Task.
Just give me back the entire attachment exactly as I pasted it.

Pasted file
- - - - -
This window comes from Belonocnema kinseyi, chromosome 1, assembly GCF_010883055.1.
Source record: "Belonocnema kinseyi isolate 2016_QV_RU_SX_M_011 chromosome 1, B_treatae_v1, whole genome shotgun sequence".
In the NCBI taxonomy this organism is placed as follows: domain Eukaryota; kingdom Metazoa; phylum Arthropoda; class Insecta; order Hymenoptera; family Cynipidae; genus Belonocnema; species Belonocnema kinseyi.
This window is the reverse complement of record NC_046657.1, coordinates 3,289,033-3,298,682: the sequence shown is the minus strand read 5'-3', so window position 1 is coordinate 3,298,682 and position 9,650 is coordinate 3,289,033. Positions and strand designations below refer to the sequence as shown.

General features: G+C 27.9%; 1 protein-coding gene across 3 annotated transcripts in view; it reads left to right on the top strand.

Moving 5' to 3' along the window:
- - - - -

This window comes from Belonocnema kinseyi, chromosome 1, assembly GCF_010883055.1.
Source record: "Belonocnema kinseyi isolate 2016_QV_RU_SX_M_011 chromosome 1, B_treatae_v1, whole genome shotgun sequence".
In the NCBI taxonomy this organism is placed as follows: domain Eukaryota; kingdom Metazoa; phylum Arthropoda; class Insecta; order Hymenoptera; family Cynipidae; genus Belonocnema; species Belonocnema kinseyi.
This window is the reverse complement of record NC_046657.1, coordinates 3,289,033-3,298,682: the sequence shown is the minus strand read 5'-3', so window position 1 is coordinate 3,298,682 and position 9,650 is coordinate 3,289,033. Positions and strand designations below refer to the sequence as shown.

General features: G+C 27.9%; 1 protein-coding gene across 3 annotated transcripts in view; it reads left to right on the top strand.

Moving 5' to 3' along the window: